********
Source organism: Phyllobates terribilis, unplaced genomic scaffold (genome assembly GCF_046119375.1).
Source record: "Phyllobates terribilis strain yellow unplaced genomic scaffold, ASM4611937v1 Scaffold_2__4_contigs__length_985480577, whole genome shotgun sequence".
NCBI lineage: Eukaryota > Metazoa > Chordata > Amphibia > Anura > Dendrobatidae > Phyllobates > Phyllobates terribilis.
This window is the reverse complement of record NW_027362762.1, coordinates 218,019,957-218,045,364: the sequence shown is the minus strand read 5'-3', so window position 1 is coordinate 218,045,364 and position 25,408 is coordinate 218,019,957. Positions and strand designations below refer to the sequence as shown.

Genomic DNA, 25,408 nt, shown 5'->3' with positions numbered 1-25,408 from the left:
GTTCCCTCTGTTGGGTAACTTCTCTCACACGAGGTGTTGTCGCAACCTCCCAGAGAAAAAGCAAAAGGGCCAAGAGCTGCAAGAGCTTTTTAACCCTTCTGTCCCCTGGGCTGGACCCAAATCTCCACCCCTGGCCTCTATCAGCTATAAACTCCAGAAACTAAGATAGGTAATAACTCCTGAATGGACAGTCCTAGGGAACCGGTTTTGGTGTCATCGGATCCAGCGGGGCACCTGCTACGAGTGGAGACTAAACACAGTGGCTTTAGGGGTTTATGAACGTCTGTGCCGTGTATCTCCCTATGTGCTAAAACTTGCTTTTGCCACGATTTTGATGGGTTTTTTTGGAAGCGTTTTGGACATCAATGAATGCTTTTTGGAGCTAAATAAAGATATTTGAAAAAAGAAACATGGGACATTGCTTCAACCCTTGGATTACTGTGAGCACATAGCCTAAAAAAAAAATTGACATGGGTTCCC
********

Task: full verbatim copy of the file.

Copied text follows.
Source organism: Phyllobates terribilis, unplaced genomic scaffold (genome assembly GCF_046119375.1).
Source record: "Phyllobates terribilis strain yellow unplaced genomic scaffold, ASM4611937v1 Scaffold_2__4_contigs__length_985480577, whole genome shotgun sequence".
NCBI lineage: Eukaryota > Metazoa > Chordata > Amphibia > Anura > Dendrobatidae > Phyllobates > Phyllobates terribilis.
This window is the reverse complement of record NW_027362762.1, coordinates 218,019,957-218,045,364: the sequence shown is the minus strand read 5'-3', so window position 1 is coordinate 218,045,364 and position 25,408 is coordinate 218,019,957. Positions and strand designations below refer to the sequence as shown.

Genomic DNA, 25,408 nt, shown 5'->3' with positions numbered 1-25,408 from the left:
GTTCCCTCTGTTGGGTAACTTCTCTCACACGAGGTGTTGTCGCAACCTCCCAGAGAAAAAGCAAAAGGGCCAAGAGCTGCAAGAGCTTTTTAACCCTTCTGTCCCCTGGGCTGGACCCAAATCTCCACCCCTGGCCTCTATCAGCTATAAACTCCAGAAACTAAGATAGGTAATAACTCCTGAATGGACAGTCCTAGGGAACCGGTTTTGGTGTCATCGGATCCAGCGGGGCACCTGCTACGAGTGGAGACTAAACACAGTGGCTTTAGGGGTTTATGAACGTCTGTGCCGTGTATCTCCCTATGTGCTAAAACTTGCTTTTGCCACGATTTTGATGGGTTTTTTTGGAAGCGTTTTGGACATCAATGAATGCTTTTTGGAGCTAAATAAAGATATTTGAAAAAAGAAACATGGGACATTGCTTCAACCCTTGGATTACTGTGAGCACATAGCCTAAAAAAAAAATTGACATGGGTTCCC